When life offers up an old washing machine and a bicycle, what do you do? The dump isn’t a viable option, and recycling seems like a cop-out. So if you’re John Wells, you build the Bike-O-Worsher.
Wells isn’t one to back away from a challenge. In 2007, he switched from a life in New York (almost 20 years in New York City) and headed for the desolate desert near Terlingua, Texas, just a hop, skip, and a jump across the Rio Grande from Mexico.
Within the first few months, he’d built himself a modest house, a solar cooker, and an outdoor shower. In the ensuing years, he’s added a wide array of projects, all designed to help him “learn about how to prosper comfortably living a back-to-basics life.”
The Bike-O-Worsher is his latest build. Besides the old washing machine and bike, Wells used some pulleys and belts; after about four days of building and troubleshooting, he was in business.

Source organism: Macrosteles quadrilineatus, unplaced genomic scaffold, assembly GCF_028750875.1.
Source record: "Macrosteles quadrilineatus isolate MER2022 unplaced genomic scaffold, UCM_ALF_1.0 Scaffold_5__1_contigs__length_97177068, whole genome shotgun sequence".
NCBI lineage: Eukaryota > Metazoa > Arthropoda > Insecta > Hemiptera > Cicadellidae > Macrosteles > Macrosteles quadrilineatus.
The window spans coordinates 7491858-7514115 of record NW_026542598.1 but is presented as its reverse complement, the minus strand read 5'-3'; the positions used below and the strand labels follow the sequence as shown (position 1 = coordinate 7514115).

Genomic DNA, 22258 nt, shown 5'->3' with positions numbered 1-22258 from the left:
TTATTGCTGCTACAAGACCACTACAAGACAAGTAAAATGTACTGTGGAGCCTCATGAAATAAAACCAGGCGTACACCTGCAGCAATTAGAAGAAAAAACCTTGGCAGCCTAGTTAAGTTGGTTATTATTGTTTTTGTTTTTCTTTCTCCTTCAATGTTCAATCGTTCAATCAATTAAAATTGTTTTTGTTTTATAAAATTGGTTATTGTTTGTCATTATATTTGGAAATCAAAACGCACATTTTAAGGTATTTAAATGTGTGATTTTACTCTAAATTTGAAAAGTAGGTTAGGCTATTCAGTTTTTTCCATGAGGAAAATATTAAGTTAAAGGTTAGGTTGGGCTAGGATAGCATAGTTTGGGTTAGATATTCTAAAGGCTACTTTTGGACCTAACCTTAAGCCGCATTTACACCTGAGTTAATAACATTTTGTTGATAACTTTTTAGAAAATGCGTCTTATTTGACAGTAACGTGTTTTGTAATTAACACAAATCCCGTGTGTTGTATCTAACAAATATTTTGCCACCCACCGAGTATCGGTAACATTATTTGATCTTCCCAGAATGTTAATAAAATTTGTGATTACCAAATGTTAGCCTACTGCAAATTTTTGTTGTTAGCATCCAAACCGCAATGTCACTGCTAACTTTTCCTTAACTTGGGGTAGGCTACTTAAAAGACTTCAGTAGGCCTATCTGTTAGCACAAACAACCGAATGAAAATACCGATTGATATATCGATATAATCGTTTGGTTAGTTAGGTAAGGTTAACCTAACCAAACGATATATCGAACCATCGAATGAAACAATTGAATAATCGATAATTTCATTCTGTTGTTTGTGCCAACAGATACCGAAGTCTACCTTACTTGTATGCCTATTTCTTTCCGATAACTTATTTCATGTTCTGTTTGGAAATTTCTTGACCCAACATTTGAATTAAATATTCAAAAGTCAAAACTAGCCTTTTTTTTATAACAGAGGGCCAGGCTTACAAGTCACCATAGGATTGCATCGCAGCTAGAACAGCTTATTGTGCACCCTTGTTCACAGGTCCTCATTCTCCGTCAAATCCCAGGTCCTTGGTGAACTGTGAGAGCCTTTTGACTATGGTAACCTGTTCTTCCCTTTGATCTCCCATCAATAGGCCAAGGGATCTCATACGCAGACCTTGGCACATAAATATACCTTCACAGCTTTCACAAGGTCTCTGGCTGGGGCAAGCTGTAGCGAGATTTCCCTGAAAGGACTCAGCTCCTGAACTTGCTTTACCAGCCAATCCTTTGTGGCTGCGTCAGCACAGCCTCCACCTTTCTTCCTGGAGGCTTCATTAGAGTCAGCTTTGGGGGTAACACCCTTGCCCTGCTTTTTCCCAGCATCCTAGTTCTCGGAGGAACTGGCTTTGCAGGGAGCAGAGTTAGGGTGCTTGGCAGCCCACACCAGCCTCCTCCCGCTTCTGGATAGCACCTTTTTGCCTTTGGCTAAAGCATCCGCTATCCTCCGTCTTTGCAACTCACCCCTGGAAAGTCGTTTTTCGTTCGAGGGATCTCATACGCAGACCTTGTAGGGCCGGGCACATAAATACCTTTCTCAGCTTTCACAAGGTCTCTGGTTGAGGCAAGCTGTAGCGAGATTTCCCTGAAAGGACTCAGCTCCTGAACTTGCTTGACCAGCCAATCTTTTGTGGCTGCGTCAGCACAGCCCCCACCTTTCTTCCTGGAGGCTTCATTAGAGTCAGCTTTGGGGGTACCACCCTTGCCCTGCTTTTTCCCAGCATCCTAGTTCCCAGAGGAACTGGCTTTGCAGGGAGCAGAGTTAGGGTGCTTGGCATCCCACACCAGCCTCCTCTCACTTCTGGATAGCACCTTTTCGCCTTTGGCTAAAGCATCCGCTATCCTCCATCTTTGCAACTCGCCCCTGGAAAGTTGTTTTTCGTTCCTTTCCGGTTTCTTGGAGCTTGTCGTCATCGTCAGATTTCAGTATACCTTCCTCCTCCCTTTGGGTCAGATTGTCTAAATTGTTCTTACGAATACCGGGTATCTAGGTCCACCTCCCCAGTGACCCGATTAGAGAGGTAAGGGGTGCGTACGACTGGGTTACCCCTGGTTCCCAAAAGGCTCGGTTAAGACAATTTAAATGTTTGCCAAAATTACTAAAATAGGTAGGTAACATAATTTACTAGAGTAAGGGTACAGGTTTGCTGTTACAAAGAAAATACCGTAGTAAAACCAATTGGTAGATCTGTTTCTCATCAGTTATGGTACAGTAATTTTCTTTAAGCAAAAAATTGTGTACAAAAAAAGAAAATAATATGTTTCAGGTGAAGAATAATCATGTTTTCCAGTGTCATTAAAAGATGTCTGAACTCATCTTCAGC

“It takes as long as a normal washing machine,” he says. “But I prefer the wash and soak, and wash and soak, since I’m out of shape. The mechanism is very easy to pedal. It’s like riding a bike along a flat road.”
The Bike-O-Worsher works just like any washing machine — you pedal forward for the agitation and pedal backward for the spin cycle. Wells fills the tub manually and hops on to wash the clothes. He drains the water into a graywater capture, then does a spin cycle. He follows with another water refill and agitation cycle for the rinse, then drains and spins again.
“Just a bit of exercise and your clothes are as clean as using a store-bought washer,” he says. “Why buy exercise equipment when all that energy is wasted?”
Bike-O-Worsher 2.0 is already in the works and will be a front-loader that spins horizontally and uses much less water per load. And so far, Wells reports that the reactions have been positive. He quips, “My favorite comment is, ‘Why don’t you hook the bike up to an electric motor?’ ”
Living where he gets about 315 days of sunshine a year, Wells says he’ll have no need for a Bike-O-Dryer. “That’s what a clothesline and the sun are good for,” he enthuses.
John Wells’ Field Lab: thefieldlab.blogspot.com